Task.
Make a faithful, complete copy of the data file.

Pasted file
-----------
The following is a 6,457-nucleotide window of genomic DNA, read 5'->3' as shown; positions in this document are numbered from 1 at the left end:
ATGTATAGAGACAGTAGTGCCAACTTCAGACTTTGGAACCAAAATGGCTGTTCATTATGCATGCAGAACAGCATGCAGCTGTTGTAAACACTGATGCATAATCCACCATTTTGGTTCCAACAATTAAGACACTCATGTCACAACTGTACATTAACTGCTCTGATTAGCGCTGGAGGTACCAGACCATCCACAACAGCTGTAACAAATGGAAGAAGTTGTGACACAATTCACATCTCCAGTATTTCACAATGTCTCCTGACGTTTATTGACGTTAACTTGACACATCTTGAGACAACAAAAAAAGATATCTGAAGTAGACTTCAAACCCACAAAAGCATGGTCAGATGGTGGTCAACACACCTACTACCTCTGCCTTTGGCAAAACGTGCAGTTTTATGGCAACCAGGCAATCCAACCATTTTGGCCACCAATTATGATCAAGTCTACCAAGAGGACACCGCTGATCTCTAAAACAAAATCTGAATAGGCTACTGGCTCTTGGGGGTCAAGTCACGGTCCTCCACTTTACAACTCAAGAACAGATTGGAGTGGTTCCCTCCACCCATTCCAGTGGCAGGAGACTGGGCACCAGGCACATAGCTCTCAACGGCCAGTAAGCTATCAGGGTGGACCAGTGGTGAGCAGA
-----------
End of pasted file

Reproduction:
The following is a 6,457-nucleotide window of genomic DNA, read 5'->3' as shown; positions in this document are numbered from 1 at the left end:
ATGTATAGAGACAGTAGTGCCAACTTCAGACTTTGGAACCAAAATGGCTGTTCATTATGCATGCAGAACAGCATGCAGCTGTTGTAAACACTGATGCATAATCCACCATTTTGGTTCCAACAATTAAGACACTCATGTCACAACTGTACATTAACTGCTCTGATTAGCGCTGGAGGTACCAGACCATCCACAACAGCTGTAACAAATGGAAGAAGTTGTGACACAATTCACATCTCCAGTATTTCACAATGTCTCCTGACGTTTATTGACGTTAACTTGACACATCTTGAGACAACAAAAAAAGATATCTGAAGTAGACTTCAAACCCACAAAAGCATGGTCAGATGGTGGTCAACACACCTACTACCTCTGCCTTTGGCAAAACGTGCAGTTTTATGGCAACCAGGCAATCCAACCATTTTGGCCACCAATTATGATCAAGTCTACCAAGAGGACACCGCTGATCTCTAAAACAAAATCTGAATAGGCTACTGGCTCTTGGGGGTCAAGTCACGGTCCTCCACTTTACAACTCAAGAACAGATTGGAGTGGTTCCCTCCACCCATTCCAGTGGCAGGAGACTGGGCACCAGGCACATAGCTCTCAACGGCCAGTAAGCTATCAGGGTGGACCAGTGGTGAGCAGA